Our dear friends at Chaosium sell t-shirts and other merch through the international print-on-demand service Redbubble, and we've been inspired to experiment with it ourselves. For many years we have produced all of our t-shirt designs in-house, using an old-school silkscreen press we inherited from our old friend and neighbor Pat Roberts. We have had to stock blank shirts and numerous screens and inks and supplies, which has limited the number of designs and sizes and colors we could offer. Traditional silk-screening is a laborious manual process, hot and messy and tiring. Shirt designs had to be limited to usually just one color, and couldn't really include shades or gradients. By using Redbubble, which uses digital direct-to-garment printing, we now have the ability to make designs more complex, and offer a much wider range of sizes, styles and colors of shirts. It allows us to bring back designs we had to discontinue due to limited space. And on top of that, we can offer designs on other kinds of garments, and on other kinds of products like stickers, magnets, posters, mugs, bags, pillows, clocks, notebooks, etc. Some (though not all) of these products can be produced locally, which means that international customers might have their orders shipped from within their own country, and thereby avoid import duties and the extremes of overseas shipping charges. (Some products are made only in the USA, and so we can't make specific promises in that regard.)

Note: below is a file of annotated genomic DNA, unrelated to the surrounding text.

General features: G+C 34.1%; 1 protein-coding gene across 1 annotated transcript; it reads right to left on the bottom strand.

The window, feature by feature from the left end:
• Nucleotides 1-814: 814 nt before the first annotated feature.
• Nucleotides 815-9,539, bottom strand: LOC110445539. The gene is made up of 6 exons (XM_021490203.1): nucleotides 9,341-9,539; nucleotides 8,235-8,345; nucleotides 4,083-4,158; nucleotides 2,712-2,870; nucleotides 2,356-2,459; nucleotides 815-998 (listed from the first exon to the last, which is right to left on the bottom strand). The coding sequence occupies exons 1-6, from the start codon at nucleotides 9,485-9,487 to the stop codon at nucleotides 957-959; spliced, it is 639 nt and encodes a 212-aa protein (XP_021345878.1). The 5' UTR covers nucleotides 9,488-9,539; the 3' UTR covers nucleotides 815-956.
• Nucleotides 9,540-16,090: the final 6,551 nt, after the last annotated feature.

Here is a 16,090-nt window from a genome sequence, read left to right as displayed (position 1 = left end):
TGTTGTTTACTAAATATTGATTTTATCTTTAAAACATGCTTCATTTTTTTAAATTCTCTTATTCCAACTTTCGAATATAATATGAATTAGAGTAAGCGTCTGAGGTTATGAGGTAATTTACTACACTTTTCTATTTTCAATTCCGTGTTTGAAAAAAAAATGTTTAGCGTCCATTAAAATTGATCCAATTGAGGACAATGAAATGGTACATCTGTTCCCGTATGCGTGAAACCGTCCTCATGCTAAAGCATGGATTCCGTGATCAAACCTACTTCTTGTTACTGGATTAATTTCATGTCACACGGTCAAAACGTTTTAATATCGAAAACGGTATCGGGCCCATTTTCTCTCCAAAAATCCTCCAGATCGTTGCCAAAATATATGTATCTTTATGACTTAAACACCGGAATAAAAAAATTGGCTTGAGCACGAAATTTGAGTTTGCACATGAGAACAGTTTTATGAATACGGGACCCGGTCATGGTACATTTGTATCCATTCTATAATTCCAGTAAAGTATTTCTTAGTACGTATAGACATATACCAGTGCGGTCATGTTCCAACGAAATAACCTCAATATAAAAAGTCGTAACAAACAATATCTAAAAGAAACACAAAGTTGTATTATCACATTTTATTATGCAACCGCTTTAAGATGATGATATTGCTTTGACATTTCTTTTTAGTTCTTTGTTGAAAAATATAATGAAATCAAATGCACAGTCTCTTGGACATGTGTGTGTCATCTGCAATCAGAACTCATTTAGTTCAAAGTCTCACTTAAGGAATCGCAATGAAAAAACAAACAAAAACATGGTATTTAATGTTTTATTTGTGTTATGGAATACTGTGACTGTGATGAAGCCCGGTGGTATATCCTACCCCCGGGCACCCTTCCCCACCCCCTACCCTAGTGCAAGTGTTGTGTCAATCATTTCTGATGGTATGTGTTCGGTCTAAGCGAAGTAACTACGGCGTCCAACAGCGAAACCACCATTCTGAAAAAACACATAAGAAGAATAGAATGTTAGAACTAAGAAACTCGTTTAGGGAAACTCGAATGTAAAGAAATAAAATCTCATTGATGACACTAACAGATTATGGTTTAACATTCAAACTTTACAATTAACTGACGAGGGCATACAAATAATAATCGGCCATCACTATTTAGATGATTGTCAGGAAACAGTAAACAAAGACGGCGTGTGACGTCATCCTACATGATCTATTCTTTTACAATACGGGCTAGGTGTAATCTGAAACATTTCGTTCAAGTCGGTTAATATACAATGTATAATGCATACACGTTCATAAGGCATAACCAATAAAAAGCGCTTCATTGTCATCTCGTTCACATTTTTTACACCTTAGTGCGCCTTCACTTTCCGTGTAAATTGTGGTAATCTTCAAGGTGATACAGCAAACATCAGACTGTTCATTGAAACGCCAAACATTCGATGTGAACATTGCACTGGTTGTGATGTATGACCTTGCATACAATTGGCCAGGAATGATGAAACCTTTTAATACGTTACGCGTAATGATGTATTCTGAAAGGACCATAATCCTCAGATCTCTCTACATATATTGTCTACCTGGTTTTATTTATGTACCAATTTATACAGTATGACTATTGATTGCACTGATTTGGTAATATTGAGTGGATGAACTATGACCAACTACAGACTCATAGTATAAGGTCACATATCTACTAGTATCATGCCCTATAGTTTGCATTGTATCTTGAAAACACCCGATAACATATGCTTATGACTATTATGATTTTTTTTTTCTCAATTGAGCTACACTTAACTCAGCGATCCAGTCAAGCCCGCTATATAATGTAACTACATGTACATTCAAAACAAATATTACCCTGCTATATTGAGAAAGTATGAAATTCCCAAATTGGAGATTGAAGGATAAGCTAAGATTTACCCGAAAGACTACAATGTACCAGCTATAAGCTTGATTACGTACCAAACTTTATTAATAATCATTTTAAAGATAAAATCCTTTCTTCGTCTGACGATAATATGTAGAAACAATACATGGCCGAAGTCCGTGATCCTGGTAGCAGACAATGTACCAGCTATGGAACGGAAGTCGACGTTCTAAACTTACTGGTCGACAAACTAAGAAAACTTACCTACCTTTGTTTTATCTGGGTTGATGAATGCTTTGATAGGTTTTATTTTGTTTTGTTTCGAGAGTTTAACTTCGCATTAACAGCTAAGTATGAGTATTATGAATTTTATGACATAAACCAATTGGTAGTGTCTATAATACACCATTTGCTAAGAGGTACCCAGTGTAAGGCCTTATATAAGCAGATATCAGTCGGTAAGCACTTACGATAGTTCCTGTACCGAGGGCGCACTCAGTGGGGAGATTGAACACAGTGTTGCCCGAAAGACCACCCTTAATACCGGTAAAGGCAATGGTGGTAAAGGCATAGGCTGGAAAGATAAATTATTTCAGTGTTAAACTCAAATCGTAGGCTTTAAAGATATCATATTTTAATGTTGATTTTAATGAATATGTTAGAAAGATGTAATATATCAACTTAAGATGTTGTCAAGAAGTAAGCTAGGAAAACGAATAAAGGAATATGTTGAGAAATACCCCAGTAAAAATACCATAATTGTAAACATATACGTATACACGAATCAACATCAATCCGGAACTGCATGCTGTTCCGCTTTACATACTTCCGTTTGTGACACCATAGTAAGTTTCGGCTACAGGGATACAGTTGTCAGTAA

Redbubble prints art on garments of various kinds, but it does not actually manufacture any garments itself. It buys garments (and other products) ready-made from a variety of suppliers all over the world, and in some cases the garments they use are exactly the same ones that the HPLHS has been printing on for years. We ordered a variety of their garments to check the quality and found them to be quite comparable, if not identical, to the ones we would use ourselves. They do use different printing technology than we do in-house, but we believe it is just as stable as the plastisol silk screen ink we use. Different garments produced in different places may have a different feel to them.
There are some garments that Redbubble cannot produce, like the Miskatonic Varsity hoodies, the Tibetan hoodies, the Antarctic Expedition fleece hoodies, and others, including any garment with printing on both the front and back. We plan to continue producing those garments as we have been doing, and they will continue to be available through our regular online store. If our experiment goes well, however, we will probably eventually phase out the in-house production of standard t-shirts. This will give us more room here at HQ to come up with new projects and products, while still keeping shirts available to those who wish to buy them. We have been quite satisfied with the test products we have sampled for ourselves (although we have not directly tested every single thing you can order from Redbubble). We think this experiment will be of benefit to everyone involved.
This Redbubble experiment has nothing to do with the production of Dark Adventure Radio Theatre props or lapel pins or any of the other products we offer. It is primarily a way for us to bring back t-shirt designs we had to discontinue, and add to the range of options available. It is an effort to augment our offerings, not replace them.
We hope you will check out our Redbubble store and pick out something you will enjoy, and we look forward to hearing what you think. There's lots to choose from, so be sure to explore all the options! Since Redbubble will be making and shipping products directly to you, they will be responsible for any customer service issues that might arise, and we won't be able to help directly with refunds or returns on Redbubble items. But Redbubble has been in business for quite some time now, and they have an encouraging track record. We think you'll like what you get. We have, so far.